The Bhagavad Gita is no stranger to the West. Nor is Vinoba Bhava, the author of these talks on the 'Song Celestia'. Since the death of Gandhi, one name that has sent, if not a wave, a ripple of hope throughout this frightened world is that of Vinoba.
During Gandhi's life Vinoba's name was not much known even in India. Today, however, the remotest villages resound with the words 'Vinoba's and Bhoodan. Even outside India, well-informed circles have sat up to take notice of the 'walking saint' and his land-gift mission. Many thinkers in the West have seen in Vinoba's message a solvent for that war of ideologies that has become the despair of the human race.
Vinoba was born in a Brahmin family of Maharashtra (Bombay) in September 1895. From his childhood he showed a remarkable lack of interest in worldly affairs. A brilliant undergraduate, he gave up College because that sort of education was not what his soul craved for. The idea of utilizing his education in order to make money never entered his head. So, he went to Banaras (India's holiest city and acknowledged as the premier seat of Sanskrit scholarship) to study Sanskrit and Philosophy and to live a life of contemplation and brahmacharya (self-discipline in the most comprehensive sense).
Through he gave up College, Vinoba has remained a student all his life. Unlike Gandhi, he is an erudite pundit of Sanskrit, Philosophy and religious literature of the world. He has studied the Koran in Arabic, which language he learnt only to be able to read that holy book in the original. He knows the Bible and Christian religious literature as well as perhaps as a Doctor of Divinity.
I shall not forget the occasion when the Rev. Dr. Martin Luther King, the leader of the Montgomery, Alabama movement of non-violent resistance to racial segregation, met Vinoba with his wife. Jim Bristol of the Quaker Centre, Delhi, it was, I think, who while introducing Mrs. King spoke of her proficiency in music and suggested that she might sing some hymns and Negro spirituals for Vinoba. Everyone was delighted at the suggestion. I looked at Vinoba and wondered loudly if he knew what the Negro spirituals were. We were all startled, most of all the Americans, when Vinoba, as if in answer, raised his ever-downcast eyes towards Mrs. King and intoned softly, 'Were you there, Were you there, when they crucified my Lord?' When Mrs. King sang that spiritual, it had an added poignancy for us.
Vinoba is a linguist. Besides Sanskrit, Pali and Arabic, he knows English well; reads French; was recently learning German; knows all the major Indian languages. He loves mathematics. His quest for knowledge is insatiable. But it is not knowledge as ordinarily understood. Most knowledge he regards as superficial and is interested in seeking after the fundamental truths of life. He has an uncanny capacity for separating the chaff from the grain and going to the root of a question. I have not met another person with as keen, razor-like a mind as Vinoba's.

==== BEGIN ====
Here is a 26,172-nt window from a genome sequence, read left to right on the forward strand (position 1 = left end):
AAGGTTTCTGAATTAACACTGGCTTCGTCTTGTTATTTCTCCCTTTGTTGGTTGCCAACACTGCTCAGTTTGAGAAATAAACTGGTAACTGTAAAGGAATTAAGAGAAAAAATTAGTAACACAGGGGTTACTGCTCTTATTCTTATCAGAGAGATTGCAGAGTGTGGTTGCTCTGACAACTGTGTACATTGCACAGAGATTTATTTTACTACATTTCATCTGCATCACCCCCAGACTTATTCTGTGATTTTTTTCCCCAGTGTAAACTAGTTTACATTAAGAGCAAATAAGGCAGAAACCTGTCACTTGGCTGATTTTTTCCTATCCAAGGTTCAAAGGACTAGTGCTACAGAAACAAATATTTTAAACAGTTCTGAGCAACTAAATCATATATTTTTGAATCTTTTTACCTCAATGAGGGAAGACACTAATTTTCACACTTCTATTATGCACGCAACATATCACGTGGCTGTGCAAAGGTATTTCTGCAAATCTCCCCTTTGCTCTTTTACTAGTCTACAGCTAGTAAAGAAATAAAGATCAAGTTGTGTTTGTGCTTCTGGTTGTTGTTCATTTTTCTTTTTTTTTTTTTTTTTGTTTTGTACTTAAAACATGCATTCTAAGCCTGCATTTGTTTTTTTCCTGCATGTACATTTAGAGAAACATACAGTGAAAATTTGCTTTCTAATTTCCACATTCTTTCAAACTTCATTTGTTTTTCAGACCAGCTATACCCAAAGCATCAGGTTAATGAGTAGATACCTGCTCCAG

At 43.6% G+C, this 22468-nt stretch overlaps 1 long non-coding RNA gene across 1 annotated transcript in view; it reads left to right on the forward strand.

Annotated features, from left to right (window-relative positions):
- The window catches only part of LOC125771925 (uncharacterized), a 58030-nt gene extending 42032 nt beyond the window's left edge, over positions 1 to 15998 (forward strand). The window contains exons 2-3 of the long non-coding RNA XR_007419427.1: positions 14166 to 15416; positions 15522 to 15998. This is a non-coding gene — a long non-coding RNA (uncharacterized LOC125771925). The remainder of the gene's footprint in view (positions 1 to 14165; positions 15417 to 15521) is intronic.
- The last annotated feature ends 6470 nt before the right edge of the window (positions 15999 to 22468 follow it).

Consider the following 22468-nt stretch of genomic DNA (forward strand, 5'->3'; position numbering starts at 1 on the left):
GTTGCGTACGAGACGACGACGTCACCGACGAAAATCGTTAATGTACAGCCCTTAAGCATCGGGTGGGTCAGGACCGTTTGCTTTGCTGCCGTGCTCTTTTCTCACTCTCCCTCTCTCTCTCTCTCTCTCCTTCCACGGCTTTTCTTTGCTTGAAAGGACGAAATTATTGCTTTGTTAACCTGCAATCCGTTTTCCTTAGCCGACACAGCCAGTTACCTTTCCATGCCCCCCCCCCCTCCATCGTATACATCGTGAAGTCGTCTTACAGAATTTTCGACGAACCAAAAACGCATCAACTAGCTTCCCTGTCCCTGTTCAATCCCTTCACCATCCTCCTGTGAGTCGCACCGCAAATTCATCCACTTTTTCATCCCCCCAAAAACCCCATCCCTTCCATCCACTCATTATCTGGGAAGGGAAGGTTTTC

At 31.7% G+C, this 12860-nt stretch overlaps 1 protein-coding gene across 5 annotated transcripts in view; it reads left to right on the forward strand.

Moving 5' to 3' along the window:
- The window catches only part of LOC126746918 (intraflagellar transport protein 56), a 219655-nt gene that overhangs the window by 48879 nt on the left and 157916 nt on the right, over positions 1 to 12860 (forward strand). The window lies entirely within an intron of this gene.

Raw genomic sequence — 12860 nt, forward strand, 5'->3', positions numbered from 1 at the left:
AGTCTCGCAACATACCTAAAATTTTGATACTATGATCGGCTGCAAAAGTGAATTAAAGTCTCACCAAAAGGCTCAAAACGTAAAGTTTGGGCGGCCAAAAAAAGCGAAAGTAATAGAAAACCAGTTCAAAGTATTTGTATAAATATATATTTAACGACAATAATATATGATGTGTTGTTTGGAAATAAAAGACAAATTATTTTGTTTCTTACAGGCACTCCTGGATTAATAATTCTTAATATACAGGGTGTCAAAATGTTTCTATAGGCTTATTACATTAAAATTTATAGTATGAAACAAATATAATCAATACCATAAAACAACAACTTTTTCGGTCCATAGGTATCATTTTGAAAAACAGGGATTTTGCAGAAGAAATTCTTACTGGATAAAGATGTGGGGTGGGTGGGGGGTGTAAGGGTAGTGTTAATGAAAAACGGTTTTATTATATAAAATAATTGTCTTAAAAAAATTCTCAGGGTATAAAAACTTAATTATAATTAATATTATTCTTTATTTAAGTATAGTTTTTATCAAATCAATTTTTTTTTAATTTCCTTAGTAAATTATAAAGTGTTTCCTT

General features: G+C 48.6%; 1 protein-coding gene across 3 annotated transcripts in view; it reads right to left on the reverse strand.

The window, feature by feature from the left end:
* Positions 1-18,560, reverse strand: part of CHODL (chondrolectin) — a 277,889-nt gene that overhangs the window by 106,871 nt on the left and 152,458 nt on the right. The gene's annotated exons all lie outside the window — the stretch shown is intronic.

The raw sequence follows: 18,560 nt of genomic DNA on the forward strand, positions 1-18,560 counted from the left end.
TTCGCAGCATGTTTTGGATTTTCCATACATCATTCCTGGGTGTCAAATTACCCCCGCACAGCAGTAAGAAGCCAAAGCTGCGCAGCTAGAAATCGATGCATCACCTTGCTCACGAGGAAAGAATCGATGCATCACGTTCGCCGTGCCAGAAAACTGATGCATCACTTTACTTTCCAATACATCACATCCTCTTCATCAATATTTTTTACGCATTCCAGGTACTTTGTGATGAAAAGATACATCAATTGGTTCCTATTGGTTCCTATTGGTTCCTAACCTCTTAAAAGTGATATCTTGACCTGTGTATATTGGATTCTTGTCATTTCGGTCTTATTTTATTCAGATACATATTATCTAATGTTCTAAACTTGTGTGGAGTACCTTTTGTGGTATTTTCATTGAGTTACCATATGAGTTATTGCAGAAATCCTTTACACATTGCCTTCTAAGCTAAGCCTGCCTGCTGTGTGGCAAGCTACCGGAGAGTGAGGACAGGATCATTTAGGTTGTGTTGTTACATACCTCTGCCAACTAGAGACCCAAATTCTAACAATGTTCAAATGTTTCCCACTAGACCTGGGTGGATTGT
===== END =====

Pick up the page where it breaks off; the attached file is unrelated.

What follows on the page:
'Vinoba literature', i.e. the collection of his writings and speeches, is already a voluminous affair and is ever-growing. It deals mostly with Philosophy and the theory and practice of non-violence.
To go back to his early days again. There were from the beginning two urges, or rather two tributaries of a single stream of urge that impelled Vinoba onward. The one came from his identification with his fellow-creatures and impelled him, naturally, to work for the freedom of his country. Due to this urge he felt strongly attracted by the courage, dedication, sincerity (whom the British unjustly called 'terrorists').
The other urge pulled him towards the Himalayas-the traditional home of spiritual seekers-for a life of meditation and spiritual fulfillment. While torn between these urges (whose essential unity was not yet clear to him), Vinoba came in touch with Gandhi, who seemed to synthesize beautifully the two urges in his own life. Therefore, he threw in his lot with that newcomer from South Africa who was saying strange and doing what was even stranger. That was way back in 1916. Vinoba the textile city of Ahmedabad. It was from there that Gandhi directed the freedom movement till the beginning of the famous salt stayagraha of 1930.
From that first of contact Vinoba remained steadfast in his loyalty and devotion to his chosen master, though it would be doing an injustice to him to regard him as a disciple in any narrow sense of the term. It was clear to those who came to know him even during Gandhi's lifetime that he possessed a mind and character, an originality, and above all, a spiritual quality, that were destined to take him beyond the limits of a mere follower-no matter how brilliant-and make him a master in his won right. Those who have followed closely Vinoba's work and thought know how great have been his own 'experiments with truth' and how significant his contribution to human thought. Particularly significant has been his development of the theory and practice of satyagraha beyond the stage where Gandhi left them.
When Gandhi was assassinated at the beginning of 1948, he was about to launch upon an even greater undertaking than the winning of India's freedom. Gandhi had his own vision of the future India and, as he used to say jokingly, he wanted to live till the age of 125 years in order to make that vision a reality.
That vision was of a new social order-different from the capitalist, socialist, communist orders of society; a non-violent society, a society based on love and human values, a decentral-ized, self-governing, non-exploitative, co-operative society. Gandhi gave that society the name of Sarvokaya-literally, the rise of all, i.e. a society in which the good of all is achieved.